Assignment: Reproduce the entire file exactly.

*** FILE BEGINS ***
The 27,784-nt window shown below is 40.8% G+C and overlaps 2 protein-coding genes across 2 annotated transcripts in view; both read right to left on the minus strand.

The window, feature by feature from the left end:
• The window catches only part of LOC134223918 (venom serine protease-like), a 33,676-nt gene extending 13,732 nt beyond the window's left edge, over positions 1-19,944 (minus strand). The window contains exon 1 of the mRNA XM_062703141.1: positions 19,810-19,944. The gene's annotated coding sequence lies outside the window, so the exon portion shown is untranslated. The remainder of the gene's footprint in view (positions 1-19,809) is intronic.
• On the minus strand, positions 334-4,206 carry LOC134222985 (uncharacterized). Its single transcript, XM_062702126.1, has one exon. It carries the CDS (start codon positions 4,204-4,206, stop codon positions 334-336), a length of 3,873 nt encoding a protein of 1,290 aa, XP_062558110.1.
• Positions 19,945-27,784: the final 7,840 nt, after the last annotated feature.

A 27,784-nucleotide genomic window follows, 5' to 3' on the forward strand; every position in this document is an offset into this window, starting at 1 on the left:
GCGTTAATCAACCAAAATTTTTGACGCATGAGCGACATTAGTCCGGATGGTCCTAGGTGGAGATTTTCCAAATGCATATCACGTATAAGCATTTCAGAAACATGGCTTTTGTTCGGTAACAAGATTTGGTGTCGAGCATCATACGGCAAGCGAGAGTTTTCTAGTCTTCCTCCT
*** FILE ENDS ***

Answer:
The 27,784-nt window shown below is 40.8% G+C and overlaps 2 protein-coding genes across 2 annotated transcripts in view; both read right to left on the minus strand.

The window, feature by feature from the left end:
• The window catches only part of LOC134223918 (venom serine protease-like), a 33,676-nt gene extending 13,732 nt beyond the window's left edge, over positions 1-19,944 (minus strand). The window contains exon 1 of the mRNA XM_062703141.1: positions 19,810-19,944. The gene's annotated coding sequence lies outside the window, so the exon portion shown is untranslated. The remainder of the gene's footprint in view (positions 1-19,809) is intronic.
• On the minus strand, positions 334-4,206 carry LOC134222985 (uncharacterized). Its single transcript, XM_062702126.1, has one exon. It carries the CDS (start codon positions 4,204-4,206, stop codon positions 334-336), a length of 3,873 nt encoding a protein of 1,290 aa, XP_062558110.1.
• Positions 19,945-27,784: the final 7,840 nt, after the last annotated feature.

A 27,784-nucleotide genomic window follows, 5' to 3' on the forward strand; every position in this document is an offset into this window, starting at 1 on the left:
GCGTTAATCAACCAAAATTTTTGACGCATGAGCGACATTAGTCCGGATGGTCCTAGGTGGAGATTTTCCAAATGCATATCACGTATAAGCATTTCAGAAACATGGCTTTTGTTCGGTAACAAGATTTGGTGTCGAGCATCATACGGCAAGCGAGAGTTTTCTAGTCTTCCTCCT